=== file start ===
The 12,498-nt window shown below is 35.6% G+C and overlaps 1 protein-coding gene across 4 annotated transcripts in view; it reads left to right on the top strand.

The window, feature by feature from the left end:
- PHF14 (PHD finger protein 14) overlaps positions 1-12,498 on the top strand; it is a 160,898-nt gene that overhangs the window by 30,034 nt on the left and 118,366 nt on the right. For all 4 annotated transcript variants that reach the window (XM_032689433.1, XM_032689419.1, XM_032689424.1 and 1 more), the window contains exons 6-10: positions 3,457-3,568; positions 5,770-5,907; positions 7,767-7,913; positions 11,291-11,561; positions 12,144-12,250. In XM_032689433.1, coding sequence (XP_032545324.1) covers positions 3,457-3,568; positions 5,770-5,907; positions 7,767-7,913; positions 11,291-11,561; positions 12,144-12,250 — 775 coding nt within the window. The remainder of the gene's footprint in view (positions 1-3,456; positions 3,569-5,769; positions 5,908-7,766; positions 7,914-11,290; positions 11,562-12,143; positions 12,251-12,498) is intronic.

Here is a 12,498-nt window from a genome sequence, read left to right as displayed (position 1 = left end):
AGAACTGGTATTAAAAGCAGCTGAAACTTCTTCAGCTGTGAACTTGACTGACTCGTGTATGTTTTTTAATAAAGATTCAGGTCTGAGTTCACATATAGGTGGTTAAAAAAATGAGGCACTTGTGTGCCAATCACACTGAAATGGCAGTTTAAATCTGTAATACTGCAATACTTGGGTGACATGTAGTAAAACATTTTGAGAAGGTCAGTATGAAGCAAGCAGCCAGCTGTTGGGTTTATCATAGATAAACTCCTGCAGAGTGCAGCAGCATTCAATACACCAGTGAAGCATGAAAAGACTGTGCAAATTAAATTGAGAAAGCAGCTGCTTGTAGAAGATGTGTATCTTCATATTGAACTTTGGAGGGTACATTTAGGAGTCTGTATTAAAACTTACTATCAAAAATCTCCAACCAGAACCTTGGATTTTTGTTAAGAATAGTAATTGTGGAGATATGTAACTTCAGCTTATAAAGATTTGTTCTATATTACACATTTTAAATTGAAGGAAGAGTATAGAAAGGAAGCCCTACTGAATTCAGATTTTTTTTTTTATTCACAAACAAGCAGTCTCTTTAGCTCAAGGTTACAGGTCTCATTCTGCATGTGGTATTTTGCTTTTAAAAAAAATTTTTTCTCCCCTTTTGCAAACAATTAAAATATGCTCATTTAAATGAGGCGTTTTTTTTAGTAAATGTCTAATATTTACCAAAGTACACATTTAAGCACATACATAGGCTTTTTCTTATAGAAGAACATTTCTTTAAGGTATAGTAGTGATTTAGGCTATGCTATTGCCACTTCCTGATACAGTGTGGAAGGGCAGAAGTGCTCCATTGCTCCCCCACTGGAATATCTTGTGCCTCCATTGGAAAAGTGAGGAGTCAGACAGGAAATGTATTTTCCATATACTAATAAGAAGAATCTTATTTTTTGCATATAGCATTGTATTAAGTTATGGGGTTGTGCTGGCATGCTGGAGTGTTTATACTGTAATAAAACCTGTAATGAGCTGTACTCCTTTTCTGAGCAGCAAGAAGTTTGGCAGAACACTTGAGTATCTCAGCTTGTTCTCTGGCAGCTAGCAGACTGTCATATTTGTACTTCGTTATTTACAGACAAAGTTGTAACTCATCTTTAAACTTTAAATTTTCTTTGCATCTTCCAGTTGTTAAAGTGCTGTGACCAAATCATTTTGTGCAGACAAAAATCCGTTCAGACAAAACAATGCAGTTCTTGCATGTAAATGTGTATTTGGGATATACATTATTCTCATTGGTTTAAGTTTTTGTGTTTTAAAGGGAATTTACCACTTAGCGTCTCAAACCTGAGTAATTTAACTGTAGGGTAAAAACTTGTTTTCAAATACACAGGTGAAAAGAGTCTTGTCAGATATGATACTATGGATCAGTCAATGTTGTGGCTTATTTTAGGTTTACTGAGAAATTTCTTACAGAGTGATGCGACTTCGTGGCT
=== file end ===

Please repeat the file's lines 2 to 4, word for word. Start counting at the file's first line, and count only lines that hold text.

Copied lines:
The window, feature by feature from the left end:
- PHF14 (PHD finger protein 14) overlaps positions 1-12,498 on the top strand; it is a 160,898-nt gene that overhangs the window by 30,034 nt on the left and 118,366 nt on the right. For all 4 annotated transcript variants that reach the window (XM_032689433.1, XM_032689419.1, XM_032689424.1 and 1 more), the window contains exons 6-10: positions 3,457-3,568; positions 5,770-5,907; positions 7,767-7,913; positions 11,291-11,561; positions 12,144-12,250. In XM_032689433.1, coding sequence (XP_032545324.1) covers positions 3,457-3,568; positions 5,770-5,907; positions 7,767-7,913; positions 11,291-11,561; positions 12,144-12,250 — 775 coding nt within the window. The remainder of the gene's footprint in view (positions 1-3,456; positions 3,569-5,769; positions 5,908-7,766; positions 7,914-11,290; positions 11,562-12,143; positions 12,251-12,498) is intronic.

Here is a 12,498-nt window from a genome sequence, read left to right as displayed (position 1 = left end):